The Benefits of Composting at Home and How to Get Started

Composting at home is a natural way of recycling garden and kitchen waste for use in a garden – providing an eco-friendly alternative to peat. And best of all, composting is not just for avid gardeners or individuals with a spacious garden – anyone can do it. Among the benefits of composting at home:

  • It enriches the soil. It can help regenerate poor soils. It has also been shown to reduce diseases in plants, reduce or even eliminate the need for chemical fertilizers, and promote a larger amount of crops. It also increases the nutritional value of homegrown foods.
  • This practice uses organic materials that do not have to end up in landfills avoiding the production of methane and leachate in the long run.
  • Using compost in the garden ultimately reduces the need for water, fertilizers, and pesticides – therefore providing economical benefits for those who compost.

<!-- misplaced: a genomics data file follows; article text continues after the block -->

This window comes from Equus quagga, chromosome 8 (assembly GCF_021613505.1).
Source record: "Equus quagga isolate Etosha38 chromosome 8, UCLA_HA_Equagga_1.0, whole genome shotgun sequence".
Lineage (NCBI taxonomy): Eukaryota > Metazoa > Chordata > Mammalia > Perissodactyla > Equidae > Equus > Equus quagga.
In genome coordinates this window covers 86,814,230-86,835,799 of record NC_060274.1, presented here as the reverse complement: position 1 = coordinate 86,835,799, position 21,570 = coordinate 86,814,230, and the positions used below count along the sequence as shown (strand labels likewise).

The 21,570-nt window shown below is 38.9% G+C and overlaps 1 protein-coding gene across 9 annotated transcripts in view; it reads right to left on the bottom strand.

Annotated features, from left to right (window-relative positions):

• Composting is environmentally friendly since preparing your fertilizer reduces the human footprint on the planet.

Anyone can compost regardless of how much space they have available – a 50-acre lot, or a 500 square foot apartment. At the most basic level, collect kitchen and yard scraps in a store-bought compost bin in your backyard, or a plastic bin under the kitchen sink. Here are the basics steps for composting:

  1. Choose the container: Options range from sealed bins to ones that have a door for adding organic matter. There are even barrels on a stand that allows for tumbling. Those who want conventional compost can build a 4-sided container from scrap timber. Position the heap away from the house if it is not a sealed container.
  2. Start piling organic matter such as vegetables, fruits, paper, newspapers, small sticks, grass clippings, straw, etc.
  3. Maintain a 30-to-1 carbon to nitrogen ratio. Good sources of carbon included finely shredded cardboard, fruit, leaves, peanut shells, sawdust, ashes, etc. Nitrogen sources include vegetable scraps, coffee grounds, clover, manure, seaweed, and hay.
  4. Turn and tumble the compost regularly with a garden fork. Doing so will allow for the soil to aerate and speed up bacterial activity. The compost is ready to use when it looks like rich, healthy soil.